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mapster

First game: Need help

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I'm now in the process of creating my first game in c++. It's my own version of Snake(example). I'm mostly done with it, but have now run into a problem, namely how to keep track of the snake body. How to keep track of where the snake turns and which way it turns from and to. The area you can move the snake is divided into 29*19 squares (29 vertical and 19 horizontal), each square is 20x20 pixels. The snake/player is this code:
struct	snake
{
	int		x, y;			// Player position
	int		sx, sy;		// Player square position - X[0-28] & Y:[0-18]
	int		difficulty;		
	int		length;		// Food collected
	int		lives;		// Player lives
	int		direction;		// 1= left, 2= up, 3= right, 4= down
};
Anybody got an idea of how to keep track of this?

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Here are two ideas:

1. Grid

Since the playing area isn't too large, you could store an array with an entry for each grid cell. Each cell would hold a single value indicating whether it contained the snake's body, something to eat, or a wall (or whatever else). There would actually be four body codes, one for each direction.

In addition to tracking the head (as you're doing now), you'd have to track the tail also. The head moves in response to user input; the tail moves in the direction encoded in the cell in which it resides. By storing the appropriate directions in the cells as the head moves, the tail will follow the same path.

2. Vector or linked list

Store the snakes body as a list of 'segments', each of which stores the cell coordinates and the direction of motion. Updating the snake proceeds similarly to above, except you cycle through the list as you update rather than working with a preset grid of values.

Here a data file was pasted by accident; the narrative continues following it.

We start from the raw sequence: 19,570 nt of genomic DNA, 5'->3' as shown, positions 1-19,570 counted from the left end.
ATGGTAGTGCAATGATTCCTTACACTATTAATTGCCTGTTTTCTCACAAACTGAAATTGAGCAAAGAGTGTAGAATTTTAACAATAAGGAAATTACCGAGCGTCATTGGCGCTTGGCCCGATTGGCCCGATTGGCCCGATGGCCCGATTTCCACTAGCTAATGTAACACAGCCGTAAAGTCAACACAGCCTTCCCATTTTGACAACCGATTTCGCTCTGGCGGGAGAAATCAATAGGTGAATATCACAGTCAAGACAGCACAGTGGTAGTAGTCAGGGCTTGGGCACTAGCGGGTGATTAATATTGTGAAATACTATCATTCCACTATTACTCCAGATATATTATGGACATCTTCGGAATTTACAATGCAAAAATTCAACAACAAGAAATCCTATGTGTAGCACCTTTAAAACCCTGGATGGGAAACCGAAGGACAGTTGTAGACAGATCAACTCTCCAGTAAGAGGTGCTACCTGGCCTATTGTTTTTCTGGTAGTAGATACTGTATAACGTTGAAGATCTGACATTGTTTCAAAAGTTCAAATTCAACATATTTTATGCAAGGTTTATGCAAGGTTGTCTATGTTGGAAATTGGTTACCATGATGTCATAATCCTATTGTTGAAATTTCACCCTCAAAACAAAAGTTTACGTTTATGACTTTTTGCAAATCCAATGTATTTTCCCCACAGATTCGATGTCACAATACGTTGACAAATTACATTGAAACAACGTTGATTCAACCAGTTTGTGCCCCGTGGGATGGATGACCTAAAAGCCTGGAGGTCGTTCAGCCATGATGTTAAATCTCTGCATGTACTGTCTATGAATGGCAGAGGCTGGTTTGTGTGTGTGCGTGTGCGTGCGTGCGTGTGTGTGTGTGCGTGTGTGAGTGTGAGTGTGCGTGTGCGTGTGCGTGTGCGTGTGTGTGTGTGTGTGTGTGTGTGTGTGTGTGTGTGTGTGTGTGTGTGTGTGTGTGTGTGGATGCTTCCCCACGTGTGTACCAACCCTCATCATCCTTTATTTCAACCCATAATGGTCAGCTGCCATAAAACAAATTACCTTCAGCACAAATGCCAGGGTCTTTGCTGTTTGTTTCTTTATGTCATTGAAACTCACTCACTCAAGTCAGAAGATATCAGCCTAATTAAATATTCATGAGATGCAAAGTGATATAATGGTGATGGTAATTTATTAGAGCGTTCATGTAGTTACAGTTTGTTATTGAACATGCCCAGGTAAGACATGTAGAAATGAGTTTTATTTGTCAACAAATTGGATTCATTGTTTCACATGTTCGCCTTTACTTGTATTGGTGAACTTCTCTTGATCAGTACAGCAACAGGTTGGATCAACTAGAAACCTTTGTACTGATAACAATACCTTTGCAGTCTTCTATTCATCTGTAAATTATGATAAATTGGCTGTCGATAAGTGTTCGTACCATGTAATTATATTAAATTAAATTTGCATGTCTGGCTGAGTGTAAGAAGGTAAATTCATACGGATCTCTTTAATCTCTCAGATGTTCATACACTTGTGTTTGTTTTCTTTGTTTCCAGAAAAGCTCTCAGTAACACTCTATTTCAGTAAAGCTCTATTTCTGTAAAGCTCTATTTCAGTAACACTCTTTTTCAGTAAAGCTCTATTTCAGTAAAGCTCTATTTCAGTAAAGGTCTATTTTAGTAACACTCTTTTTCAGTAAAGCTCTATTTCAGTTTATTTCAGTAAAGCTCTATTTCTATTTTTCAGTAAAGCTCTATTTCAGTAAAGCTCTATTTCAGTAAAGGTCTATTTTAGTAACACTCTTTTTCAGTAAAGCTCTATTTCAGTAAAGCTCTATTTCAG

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One way is to have a std::list of the coordinates of the segments of your snake.

When the snake moves, you calculate the new head coordinates based on what key the user has pressed, and the current coordinates of the head. Then you insert this new segment at the beginning of the list (i.e. you kind of insert a new head), and remove the last item.

This will create the ilussion of the worm moving when it is in fact only losing its tail and getting a new head.

When you want to render the snake, you simply loop through the list and render a the segment for each segment in the list.
// To render the snake
for each segment in list
{
render segment
}

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I dont understand what is the problem with the turns but regards the snake body :

I think it will be good to keep each part of the body in a linked list.

every move : remove the first item inserted in the list and add the new body item of the new position to the list.

when grow : add new body item to the head position.

to validate if you are going into the snake body (collision detection), just verify that your head position does equal to one of your items in the link list. if it does , game over.

dont forget to check collisions with the walls of the game.

maybe there is a better way , but that just what came up within the first moments and it pretty easy to implement.

good luck,
Nuno1

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you see,to hold the snake body,you need to save the parts of the body somewhere.In Snake it is made up of lines,horizontal,vertical,if you like you can make them any angle. Also they are connected. That means you need to store all the "control" points in an array;it has 2 rows-one for X and one for Y.